Obama's speaking dilemma | Bleader

Obama's speaking dilemma


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Is it time for President Obama to deliver another of his inspiring speeches?

His approval ratings have dipped in the last month, from 50 percent to 41 percent, according to a new poll by New York Times/CBS News. That's surprising, given recent improvement in employment indicators and in the overall economy. Gas prices over $4 a gallon likely are hurting him. Obama still edges Mitt Romney head-to-head, though by only 47 percent to 44 percent, according to the poll. (The president beats Rick Santorum 48 percent to 44 percent.)

But can Obama step up to a podium and turn things around? No.

In the New Yorker this week, Washington Post columnist Ezra Klein points out that even presidents known as persuasive orators haven't seemed to profit from their speeches. The job-approval ratings of Ronald Reagan, the "Great Communicator," actually were slightly below average for a president. "It was only after he left office that Americans came to see him as an unusually likable and effective leader," Klein writes. And the vaunted "Reagan Revolution" was less a product of Reagan's persuasiveness than of the public sentiment that predated him, according to many political scientists and even some of Reagan's closest aides. Franklin Delano Roosevelt's fireside chats, likewise, did not set the nation on fire—FDR gave only two or three a year, and they neither made him more popular nor helped him pass legislation, Klein says. Bill Clinton traveled to almost 200 cities and towns in 1993 and 1994, his first two years in office, to push his agenda. The result: his approvals ratings fell, his health-care bill failed, and in November 1994 the Republicans won the House for the first time in four decades.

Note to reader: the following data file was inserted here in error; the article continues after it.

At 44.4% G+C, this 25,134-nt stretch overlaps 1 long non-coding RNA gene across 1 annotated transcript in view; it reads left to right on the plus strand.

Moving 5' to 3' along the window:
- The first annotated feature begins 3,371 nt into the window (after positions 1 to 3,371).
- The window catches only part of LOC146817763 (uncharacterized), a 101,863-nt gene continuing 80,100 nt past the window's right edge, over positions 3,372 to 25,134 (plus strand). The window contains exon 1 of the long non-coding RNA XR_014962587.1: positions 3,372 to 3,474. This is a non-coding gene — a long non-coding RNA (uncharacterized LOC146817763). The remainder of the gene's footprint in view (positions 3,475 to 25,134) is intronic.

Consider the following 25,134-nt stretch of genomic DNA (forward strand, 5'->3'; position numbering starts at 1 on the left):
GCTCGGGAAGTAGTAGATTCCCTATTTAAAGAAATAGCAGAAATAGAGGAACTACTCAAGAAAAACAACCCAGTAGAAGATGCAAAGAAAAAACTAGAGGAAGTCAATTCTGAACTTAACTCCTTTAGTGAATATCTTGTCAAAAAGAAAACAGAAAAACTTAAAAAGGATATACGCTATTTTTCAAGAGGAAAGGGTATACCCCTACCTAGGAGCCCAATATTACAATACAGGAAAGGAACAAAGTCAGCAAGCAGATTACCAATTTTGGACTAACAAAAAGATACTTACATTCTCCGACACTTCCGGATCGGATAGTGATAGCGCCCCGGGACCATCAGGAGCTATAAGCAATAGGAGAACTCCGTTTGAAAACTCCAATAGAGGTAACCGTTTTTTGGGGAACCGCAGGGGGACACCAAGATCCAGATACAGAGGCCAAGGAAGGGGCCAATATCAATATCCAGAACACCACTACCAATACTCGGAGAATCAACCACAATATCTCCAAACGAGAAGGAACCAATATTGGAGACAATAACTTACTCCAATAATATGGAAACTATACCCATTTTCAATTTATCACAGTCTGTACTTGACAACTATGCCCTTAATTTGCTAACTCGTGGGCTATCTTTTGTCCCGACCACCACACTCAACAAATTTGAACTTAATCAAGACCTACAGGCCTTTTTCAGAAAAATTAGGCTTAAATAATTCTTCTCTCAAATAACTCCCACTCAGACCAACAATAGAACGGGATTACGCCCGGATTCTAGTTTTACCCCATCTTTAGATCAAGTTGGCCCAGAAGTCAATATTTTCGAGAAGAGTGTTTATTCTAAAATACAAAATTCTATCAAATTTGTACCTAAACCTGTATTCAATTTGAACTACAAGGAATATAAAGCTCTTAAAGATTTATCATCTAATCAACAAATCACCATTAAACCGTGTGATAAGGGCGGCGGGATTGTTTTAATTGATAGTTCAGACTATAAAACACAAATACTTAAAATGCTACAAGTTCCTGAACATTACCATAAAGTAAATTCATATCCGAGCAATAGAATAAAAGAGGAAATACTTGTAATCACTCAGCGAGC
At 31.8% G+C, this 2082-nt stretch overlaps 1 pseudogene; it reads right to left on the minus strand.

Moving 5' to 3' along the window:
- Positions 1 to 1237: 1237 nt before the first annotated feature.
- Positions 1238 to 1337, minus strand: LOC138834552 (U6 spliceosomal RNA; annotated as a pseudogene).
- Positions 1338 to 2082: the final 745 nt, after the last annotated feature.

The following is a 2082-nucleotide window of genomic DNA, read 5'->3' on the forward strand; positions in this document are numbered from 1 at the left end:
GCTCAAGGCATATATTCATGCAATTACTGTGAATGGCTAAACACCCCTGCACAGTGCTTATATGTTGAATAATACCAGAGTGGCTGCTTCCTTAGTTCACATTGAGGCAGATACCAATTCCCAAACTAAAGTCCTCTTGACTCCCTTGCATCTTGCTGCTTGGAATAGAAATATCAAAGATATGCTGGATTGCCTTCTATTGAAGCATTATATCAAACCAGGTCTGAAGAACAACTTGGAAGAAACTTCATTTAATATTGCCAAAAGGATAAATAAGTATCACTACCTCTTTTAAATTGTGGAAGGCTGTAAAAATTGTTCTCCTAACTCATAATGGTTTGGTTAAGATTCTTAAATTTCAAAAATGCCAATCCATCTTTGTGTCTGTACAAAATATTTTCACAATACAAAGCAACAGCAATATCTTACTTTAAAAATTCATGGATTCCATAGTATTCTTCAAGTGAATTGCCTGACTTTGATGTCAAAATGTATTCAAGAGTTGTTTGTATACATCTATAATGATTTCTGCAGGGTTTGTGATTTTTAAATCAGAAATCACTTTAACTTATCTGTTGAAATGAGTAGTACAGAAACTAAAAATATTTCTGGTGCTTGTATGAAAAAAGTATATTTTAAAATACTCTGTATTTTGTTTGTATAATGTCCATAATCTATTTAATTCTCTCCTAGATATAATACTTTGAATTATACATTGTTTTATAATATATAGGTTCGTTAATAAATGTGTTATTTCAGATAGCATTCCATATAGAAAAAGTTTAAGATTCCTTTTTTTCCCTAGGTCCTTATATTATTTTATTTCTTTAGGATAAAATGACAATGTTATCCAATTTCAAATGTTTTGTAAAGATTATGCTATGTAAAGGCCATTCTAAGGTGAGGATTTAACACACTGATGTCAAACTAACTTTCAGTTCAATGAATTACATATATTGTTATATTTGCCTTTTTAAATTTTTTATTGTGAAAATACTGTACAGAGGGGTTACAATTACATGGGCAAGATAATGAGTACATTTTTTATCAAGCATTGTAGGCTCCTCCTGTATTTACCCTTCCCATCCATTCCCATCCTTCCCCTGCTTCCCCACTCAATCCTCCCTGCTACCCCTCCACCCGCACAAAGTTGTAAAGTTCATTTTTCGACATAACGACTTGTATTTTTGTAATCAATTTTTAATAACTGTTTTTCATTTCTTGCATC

Because the party that doesn't have the president needs him to do poorly ("If he wins they lose," Klein writes), it's almost inevitable that when a president speaks up, the other side will trash whatever he says. This seems especially true when a president wants to pass legislation. "The more high-profile the communication effort, the less likely it is to succeed," Representative Jim Cooper, a Tennessee Democrat, tells Klein. That's why Obama didn't talk much about a payroll-tax cut before the midterm elections, according to David Axelrod, Obama's former senior adviser: "We worried that if we included it in our rhetoric it might pollute the issue and impair our chances of getting it done after the election." (Quiet negotiations don't always work either, Klein observes—they didn't when Obama huddled with House Speaker John Boehner last summer about the debt ceiling.)

But even if public persuasion doesn't persuade, a president has to give it a shot, Klein says: "Aggressive, public leadership is typically ineffective and, during periods of divided government, can actually make matters worse. But passivity is even more dangerous. In that case, you’re not getting anything done and you look like you’re not even trying."

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